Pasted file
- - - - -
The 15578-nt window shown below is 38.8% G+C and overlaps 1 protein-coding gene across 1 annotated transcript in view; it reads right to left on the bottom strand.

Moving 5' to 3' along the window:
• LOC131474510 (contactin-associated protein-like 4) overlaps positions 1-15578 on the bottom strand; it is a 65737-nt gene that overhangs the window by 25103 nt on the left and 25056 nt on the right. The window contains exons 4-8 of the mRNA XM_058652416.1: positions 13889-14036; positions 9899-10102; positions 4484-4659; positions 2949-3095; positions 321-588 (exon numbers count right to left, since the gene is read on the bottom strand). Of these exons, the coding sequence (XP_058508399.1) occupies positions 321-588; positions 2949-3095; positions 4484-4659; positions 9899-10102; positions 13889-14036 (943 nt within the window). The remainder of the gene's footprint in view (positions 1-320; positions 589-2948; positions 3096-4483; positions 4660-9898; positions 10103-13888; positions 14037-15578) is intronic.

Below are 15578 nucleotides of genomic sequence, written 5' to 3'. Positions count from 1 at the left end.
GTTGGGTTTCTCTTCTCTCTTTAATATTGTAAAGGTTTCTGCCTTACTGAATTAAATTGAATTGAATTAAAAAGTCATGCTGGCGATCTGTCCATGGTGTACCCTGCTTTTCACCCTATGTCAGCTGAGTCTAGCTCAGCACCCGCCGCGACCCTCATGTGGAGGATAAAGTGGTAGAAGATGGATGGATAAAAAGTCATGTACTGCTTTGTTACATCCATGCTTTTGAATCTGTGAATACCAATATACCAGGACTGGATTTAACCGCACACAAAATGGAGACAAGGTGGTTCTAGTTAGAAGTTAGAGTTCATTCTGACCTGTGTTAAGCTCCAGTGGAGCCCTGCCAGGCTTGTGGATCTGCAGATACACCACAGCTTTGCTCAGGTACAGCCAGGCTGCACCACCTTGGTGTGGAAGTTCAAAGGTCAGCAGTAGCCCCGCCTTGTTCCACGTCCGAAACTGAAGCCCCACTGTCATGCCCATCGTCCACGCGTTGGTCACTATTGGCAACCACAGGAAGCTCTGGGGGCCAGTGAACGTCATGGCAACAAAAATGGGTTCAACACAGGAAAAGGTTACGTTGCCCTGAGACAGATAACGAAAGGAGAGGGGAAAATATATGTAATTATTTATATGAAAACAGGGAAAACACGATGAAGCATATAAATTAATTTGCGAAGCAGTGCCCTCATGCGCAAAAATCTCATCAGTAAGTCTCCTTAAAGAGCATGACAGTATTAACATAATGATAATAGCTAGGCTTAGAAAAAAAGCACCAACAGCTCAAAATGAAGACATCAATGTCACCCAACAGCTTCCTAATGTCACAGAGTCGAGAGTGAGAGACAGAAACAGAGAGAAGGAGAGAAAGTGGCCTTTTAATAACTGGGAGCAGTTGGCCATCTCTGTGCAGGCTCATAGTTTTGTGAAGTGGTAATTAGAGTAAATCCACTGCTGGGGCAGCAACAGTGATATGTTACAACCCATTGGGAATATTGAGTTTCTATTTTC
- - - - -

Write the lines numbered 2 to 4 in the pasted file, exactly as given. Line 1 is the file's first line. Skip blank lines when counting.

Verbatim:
Moving 5' to 3' along the window:
• LOC131474510 (contactin-associated protein-like 4) overlaps positions 1-15578 on the bottom strand; it is a 65737-nt gene that overhangs the window by 25103 nt on the left and 25056 nt on the right. The window contains exons 4-8 of the mRNA XM_058652416.1: positions 13889-14036; positions 9899-10102; positions 4484-4659; positions 2949-3095; positions 321-588 (exon numbers count right to left, since the gene is read on the bottom strand). Of these exons, the coding sequence (XP_058508399.1) occupies positions 321-588; positions 2949-3095; positions 4484-4659; positions 9899-10102; positions 13889-14036 (943 nt within the window). The remainder of the gene's footprint in view (positions 1-320; positions 589-2948; positions 3096-4483; positions 4660-9898; positions 10103-13888; positions 14037-15578) is intronic.

Below are 15578 nucleotides of genomic sequence, written 5' to 3'. Positions count from 1 at the left end.